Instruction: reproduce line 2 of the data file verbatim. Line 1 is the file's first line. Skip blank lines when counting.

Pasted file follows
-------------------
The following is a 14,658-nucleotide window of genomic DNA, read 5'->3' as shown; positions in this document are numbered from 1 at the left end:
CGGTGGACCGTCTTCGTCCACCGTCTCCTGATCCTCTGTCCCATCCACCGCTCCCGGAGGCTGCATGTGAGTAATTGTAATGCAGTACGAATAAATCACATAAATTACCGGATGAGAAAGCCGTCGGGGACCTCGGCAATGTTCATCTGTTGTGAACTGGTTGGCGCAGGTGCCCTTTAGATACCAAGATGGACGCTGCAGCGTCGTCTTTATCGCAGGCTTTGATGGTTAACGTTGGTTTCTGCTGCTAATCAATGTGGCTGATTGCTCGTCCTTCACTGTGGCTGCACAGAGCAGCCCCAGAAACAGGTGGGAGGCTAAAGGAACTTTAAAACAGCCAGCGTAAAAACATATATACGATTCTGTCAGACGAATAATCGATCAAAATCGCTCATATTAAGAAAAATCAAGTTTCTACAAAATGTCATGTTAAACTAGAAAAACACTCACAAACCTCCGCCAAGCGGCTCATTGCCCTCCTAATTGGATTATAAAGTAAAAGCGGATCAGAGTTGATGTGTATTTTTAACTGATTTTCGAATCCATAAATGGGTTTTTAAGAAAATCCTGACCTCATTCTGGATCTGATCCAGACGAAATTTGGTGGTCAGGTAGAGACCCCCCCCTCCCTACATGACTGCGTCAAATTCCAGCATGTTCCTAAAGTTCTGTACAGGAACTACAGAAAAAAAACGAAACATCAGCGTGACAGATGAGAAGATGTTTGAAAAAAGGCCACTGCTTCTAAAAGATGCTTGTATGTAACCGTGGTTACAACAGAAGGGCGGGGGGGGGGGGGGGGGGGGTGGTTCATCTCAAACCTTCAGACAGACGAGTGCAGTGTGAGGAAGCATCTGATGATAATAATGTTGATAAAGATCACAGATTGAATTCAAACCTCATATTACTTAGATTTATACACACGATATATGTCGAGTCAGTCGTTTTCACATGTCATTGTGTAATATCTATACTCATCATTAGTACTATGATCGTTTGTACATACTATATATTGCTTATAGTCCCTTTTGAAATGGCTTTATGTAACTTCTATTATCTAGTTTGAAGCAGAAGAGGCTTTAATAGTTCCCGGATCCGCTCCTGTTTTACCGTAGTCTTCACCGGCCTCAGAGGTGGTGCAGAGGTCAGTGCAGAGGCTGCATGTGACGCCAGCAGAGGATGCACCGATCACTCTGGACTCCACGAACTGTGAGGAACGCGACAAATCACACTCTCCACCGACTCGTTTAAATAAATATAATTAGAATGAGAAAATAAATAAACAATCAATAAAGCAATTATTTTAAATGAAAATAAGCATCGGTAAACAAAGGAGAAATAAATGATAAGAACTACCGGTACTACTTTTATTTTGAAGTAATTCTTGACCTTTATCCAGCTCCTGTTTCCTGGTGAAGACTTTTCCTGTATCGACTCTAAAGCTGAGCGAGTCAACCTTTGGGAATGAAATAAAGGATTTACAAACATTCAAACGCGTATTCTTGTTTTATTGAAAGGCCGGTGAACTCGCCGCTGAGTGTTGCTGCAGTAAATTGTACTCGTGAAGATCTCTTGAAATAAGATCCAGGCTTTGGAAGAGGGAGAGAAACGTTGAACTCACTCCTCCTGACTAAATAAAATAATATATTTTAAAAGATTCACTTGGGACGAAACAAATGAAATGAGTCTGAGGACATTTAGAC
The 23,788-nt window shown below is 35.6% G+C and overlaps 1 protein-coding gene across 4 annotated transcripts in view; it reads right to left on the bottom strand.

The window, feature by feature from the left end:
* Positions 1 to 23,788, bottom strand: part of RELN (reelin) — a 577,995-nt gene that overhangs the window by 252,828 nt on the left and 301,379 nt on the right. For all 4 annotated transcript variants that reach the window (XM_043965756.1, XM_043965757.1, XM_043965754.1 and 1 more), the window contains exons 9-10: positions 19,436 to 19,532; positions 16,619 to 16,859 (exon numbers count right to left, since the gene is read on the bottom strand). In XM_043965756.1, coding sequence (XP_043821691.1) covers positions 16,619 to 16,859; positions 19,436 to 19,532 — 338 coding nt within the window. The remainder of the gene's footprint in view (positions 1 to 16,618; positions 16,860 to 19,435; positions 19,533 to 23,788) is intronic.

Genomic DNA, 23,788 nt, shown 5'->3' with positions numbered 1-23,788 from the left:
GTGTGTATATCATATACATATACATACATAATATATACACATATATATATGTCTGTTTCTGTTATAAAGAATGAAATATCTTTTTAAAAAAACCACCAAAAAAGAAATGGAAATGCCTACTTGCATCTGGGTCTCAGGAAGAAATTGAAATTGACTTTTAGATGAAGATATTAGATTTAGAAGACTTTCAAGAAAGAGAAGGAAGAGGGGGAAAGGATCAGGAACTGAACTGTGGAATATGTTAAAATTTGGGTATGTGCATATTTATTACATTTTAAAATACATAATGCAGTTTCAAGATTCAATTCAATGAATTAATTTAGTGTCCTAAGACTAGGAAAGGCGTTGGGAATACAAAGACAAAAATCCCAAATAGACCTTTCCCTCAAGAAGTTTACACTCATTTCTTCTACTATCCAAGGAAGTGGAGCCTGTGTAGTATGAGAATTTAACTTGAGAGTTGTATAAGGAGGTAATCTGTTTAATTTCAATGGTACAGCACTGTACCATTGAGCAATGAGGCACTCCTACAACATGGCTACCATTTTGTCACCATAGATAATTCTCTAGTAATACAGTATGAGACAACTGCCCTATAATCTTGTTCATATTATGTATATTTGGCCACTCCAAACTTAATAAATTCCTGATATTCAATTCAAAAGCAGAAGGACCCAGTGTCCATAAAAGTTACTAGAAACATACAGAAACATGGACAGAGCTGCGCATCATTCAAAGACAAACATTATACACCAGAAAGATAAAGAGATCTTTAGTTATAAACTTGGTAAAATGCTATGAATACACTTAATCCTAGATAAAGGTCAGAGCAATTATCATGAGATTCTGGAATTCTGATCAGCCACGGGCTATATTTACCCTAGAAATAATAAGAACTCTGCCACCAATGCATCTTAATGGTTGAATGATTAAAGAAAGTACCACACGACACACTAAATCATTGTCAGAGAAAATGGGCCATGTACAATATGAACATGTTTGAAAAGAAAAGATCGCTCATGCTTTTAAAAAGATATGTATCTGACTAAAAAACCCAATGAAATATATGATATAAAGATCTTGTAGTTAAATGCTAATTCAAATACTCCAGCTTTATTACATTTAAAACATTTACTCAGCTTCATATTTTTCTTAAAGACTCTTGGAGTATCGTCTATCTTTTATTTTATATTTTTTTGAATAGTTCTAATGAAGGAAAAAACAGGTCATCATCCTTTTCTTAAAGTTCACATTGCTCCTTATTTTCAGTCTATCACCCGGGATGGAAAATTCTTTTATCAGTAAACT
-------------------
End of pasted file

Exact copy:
CGGTGGACCGTCTTCGTCCACCGTCTCCTGATCCTCTGTCCCATCCACCGCTCCCGGAGGCTGCATGTGAGTAATTGTAATGCAGTACGAATAAATCACATAAATTACCGGATGAGAAAGCCGTCGGGGACCTCGGCAATGTTCATCTGTTGTGAACTGGTTGGCGCAGGTGCCCTTTAGATACCAAGATGGACGCTGCAGCGTCGTCTTTATCGCAGGCTTTGATGGTTAACGTTGGTTTCTGCTGCTAATCAATGTGGCTGATTGCTCGTCCTTCACTGTGGCTGCACAGAGCAGCCCCAGAAACAGGTGGGAGGCTAAAGGAACTTTAAAACAGCCAGCGTAAAAACATATATACGATTCTGTCAGACGAATAATCGATCAAAATCGCTCATATTAAGAAAAATCAAGTTTCTACAAAATGTCATGTTAAACTAGAAAAACACTCACAAACCTCCGCCAAGCGGCTCATTGCCCTCCTAATTGGATTATAAAGTAAAAGCGGATCAGAGTTGATGTGTATTTTTAACTGATTTTCGAATCCATAAATGGGTTTTTAAGAAAATCCTGACCTCATTCTGGATCTGATCCAGACGAAATTTGGTGGTCAGGTAGAGACCCCCCCCTCCCTACATGACTGCGTCAAATTCCAGCATGTTCCTAAAGTTCTGTACAGGAACTACAGAAAAAAAACGAAACATCAGCGTGACAGATGAGAAGATGTTTGAAAAAAGGCCACTGCTTCTAAAAGATGCTTGTATGTAACCGTGGTTACAACAGAAGGGCGGGGGGGGGGGGGGGGGGGGTGGTTCATCTCAAACCTTCAGACAGACGAGTGCAGTGTGAGGAAGCATCTGATGATAATAATGTTGATAAAGATCACAGATTGAATTCAAACCTCATATTACTTAGATTTATACACACGATATATGTCGAGTCAGTCGTTTTCACATGTCATTGTGTAATATCTATACTCATCATTAGTACTATGATCGTTTGTACATACTATATATTGCTTATAGTCCCTTTTGAAATGGCTTTATGTAACTTCTATTATCTAGTTTGAAGCAGAAGAGGCTTTAATAGTTCCCGGATCCGCTCCTGTTTTACCGTAGTCTTCACCGGCCTCAGAGGTGGTGCAGAGGTCAGTGCAGAGGCTGCATGTGACGCCAGCAGAGGATGCACCGATCACTCTGGACTCCACGAACTGTGAGGAACGCGACAAATCACACTCTCCACCGACTCGTTTAAATAAATATAATTAGAATGAGAAAATAAATAAACAATCAATAAAGCAATTATTTTAAATGAAAATAAGCATCGGTAAACAAAGGAGAAATAAATGATAAGAACTACCGGTACTACTTTTATTTTGAAGTAATTCTTGACCTTTATCCAGCTCCTGTTTCCTGGTGAAGACTTTTCCTGTATCGACTCTAAAGCTGAGCGAGTCAACCTTTGGGAATGAAATAAAGGATTTACAAACATTCAAACGCGTATTCTTGTTTTATTGAAAGGCCGGTGAACTCGCCGCTGAGTGTTGCTGCAGTAAATTGTACTCGTGAAGATCTCTTGAAATAAGATCCAGGCTTTGGAAGAGGGAGAGAAACGTTGAACTCACTCCTCCTGACTAAATAAAATAATATATTTTAAAAGATTCACTTGGGACGAAACAAATGAAATGAGTCTGAGGACATTTAGAC